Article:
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Summary: A sermon for Palm Sunday

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Oftentimes when we read through the passages in Scripture, we come to passages that seem to be out of place. And every year as I come to Palm Sunday, I come to this passage that seems to be so out of place. The story itself is one of the most beautiful pictures in all of Scripture, beautiful in its remarkable simplicity. We see Jesus Christ, the carpenter from Nazareth humbly entering the city of Jerusalem, entering the city on a borrowed colt, like so many of the other simple people who entered the city on that day. And as he enters there are crowds of people strewing cloaks in his way. They are going out into the fields and cutting big leafy branches from palms and other plants. They place all these things in his path to show that he was entering, not just as a simple man, not just as a simple carpenter, not just as a simple teacher, not just as a simple prophet from Galilee, but he was entering as a king. And we hear their cries of Hosanna, their cries of “Blessed is the one who comes in the name of the Lord.”

So, why does this story seem so out of place? Because we know where Jesus is going. We know he is not going to Herod’s palace. We know he is not going to confront the Roman authorities. We know he is not going to topple the corruption of the temple leaders. We know he is marching through this city, going through this triumph, heading for a vicious cross. And we wonder, what do the words of triumph mean. What do their hosannas mean? Hosanna is a word that means save us. And you can imagine the people as they saw this man they thought was their king, and they thought he would save them in the way other great leaders had saved them. Looking to be saved from the oppression of a Roman occupation, from those in the temple who collaborated with the occupiers. And I could not help but be led this week as I thought about Jesus entering in triumph in Jerusalem, to the American soldiers. They still entered in triumph into the city of Baghdad. They heard voices of celebration from the people who were there. It is the same picture. You can imagine the Iraqi people climbing palm trees and waved branches and tried to show the world how happy they were to be free and to be liberated. To be free from years of tyranny and oppression.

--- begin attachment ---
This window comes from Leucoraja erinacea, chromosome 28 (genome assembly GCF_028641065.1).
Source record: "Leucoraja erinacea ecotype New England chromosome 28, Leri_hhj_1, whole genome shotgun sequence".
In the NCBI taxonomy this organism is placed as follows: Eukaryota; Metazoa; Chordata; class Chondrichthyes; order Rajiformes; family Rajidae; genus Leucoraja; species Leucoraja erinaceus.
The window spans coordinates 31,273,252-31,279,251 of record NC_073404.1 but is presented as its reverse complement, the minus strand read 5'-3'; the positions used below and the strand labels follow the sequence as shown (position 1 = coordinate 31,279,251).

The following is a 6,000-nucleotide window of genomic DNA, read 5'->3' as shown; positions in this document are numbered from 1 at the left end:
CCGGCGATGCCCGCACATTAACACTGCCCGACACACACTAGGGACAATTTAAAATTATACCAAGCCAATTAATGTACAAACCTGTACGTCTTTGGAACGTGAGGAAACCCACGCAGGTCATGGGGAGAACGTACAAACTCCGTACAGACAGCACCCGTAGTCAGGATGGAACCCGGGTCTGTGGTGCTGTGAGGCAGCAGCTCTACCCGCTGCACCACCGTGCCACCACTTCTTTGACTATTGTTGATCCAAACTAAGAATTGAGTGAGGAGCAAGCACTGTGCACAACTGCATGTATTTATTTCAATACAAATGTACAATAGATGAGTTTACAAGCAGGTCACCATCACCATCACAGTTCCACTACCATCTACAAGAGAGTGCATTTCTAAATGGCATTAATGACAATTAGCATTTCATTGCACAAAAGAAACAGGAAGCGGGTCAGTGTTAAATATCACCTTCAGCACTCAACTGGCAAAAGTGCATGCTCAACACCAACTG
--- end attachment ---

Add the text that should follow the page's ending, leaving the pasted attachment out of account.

But Jesus entered also in triumph. And they expected so much from him. They expected a life that would be filled with so many blessings, blessings of the earthly, worldly type. But as we look back on it now, at their cries of hosanna, save us, they were looking in the wrong direction. Jesus does not always save us from the burdens that we carry in our earthly life. Jesus does not always save us from illness. Jesus does not always save us from poverty. Jesus does not always save us from high taxes. Jesus does not always save us from poor health care, and poor education systems. If we are looking to God to save us from these things, he is not going to do it. Our salvation is not going to be done in that way. This salvation does not come from a sword. This salvation does not come from conquest. This salvation does not come from militaristic words. This salvation does not even come from a ballot box.


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